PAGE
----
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[Whole-body staging of malignant melanoma: advantages, limitations and current importance of PET-CT, whole-body MRI and PET-MRI]

C Pfannenberg, N Schwenzer
Der Radiologe 2015, 55 (2): 120-6
25589421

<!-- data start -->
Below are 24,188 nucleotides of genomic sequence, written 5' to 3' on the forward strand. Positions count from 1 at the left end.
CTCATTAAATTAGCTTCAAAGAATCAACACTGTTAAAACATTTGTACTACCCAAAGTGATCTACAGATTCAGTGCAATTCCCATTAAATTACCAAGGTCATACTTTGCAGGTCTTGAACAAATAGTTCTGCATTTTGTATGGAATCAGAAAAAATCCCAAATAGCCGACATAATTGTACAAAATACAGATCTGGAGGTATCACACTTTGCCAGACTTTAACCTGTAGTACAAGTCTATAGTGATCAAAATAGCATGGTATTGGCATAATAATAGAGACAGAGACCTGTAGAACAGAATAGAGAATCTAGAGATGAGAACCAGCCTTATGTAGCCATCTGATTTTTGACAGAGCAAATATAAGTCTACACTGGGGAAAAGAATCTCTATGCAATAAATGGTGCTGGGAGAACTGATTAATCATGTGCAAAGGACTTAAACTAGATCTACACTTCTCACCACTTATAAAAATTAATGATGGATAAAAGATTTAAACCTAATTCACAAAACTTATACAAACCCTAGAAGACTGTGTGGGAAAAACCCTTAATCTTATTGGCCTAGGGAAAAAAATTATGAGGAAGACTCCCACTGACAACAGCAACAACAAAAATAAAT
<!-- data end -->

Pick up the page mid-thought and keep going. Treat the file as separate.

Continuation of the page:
Cross-sectional imaging methods are currently the standard methods for staging of advanced melanoma. The former time-consuming and expensive multimodality approach is increasingly being replaced by novel whole-body (WB) staging methods, such as 18F-fluorodeoxyglucose positron emission tomography/computed tomography ((18)F-FDG-PET-CT) and whole-body magnetic resonance imaging (WBMRI) because they offer a complete head-to-toe coverage of the patient in a single examination with an accurate and sensitive detection of tumor spread. Several studies in patients with advanced melanoma revealed that PET-CT is more sensitive and specific than conventional modalities, such as CT alone resulting in a change of management in up to 30 % of cases. Due to the limited sensitivity of PET for lesions smaller than 1 cm, PET-CT is not useful for the initial work-up of patients with stage I and II melanoma but has proven to be superior for detection of distant metastases, which is essential prior to surgical metastasectomy. If PET-CT is not available WB-CT or WB-MRI can alternatively be used and WB-MRI including diffusion-weighted imaging (DWI) has become a real alternative for staging of melanoma patients. So far, however, only few reports suffering from small numbers of cases and heterogeneous design have compared the diagnostic performance of WB-MRI and PET-CT. The preliminary results indicate a high overall diagnostic accuracy of both methods; however, these methods differ in organ-based detection rates: PET-CT was more accurate in N-staging and detection of lung and soft tissue metastases whereas WB-MRI was superior in detecting liver, bone and brain metastases. The value of PET-MRI for staging of advanced melanoma is the subject of ongoing clinical studies.

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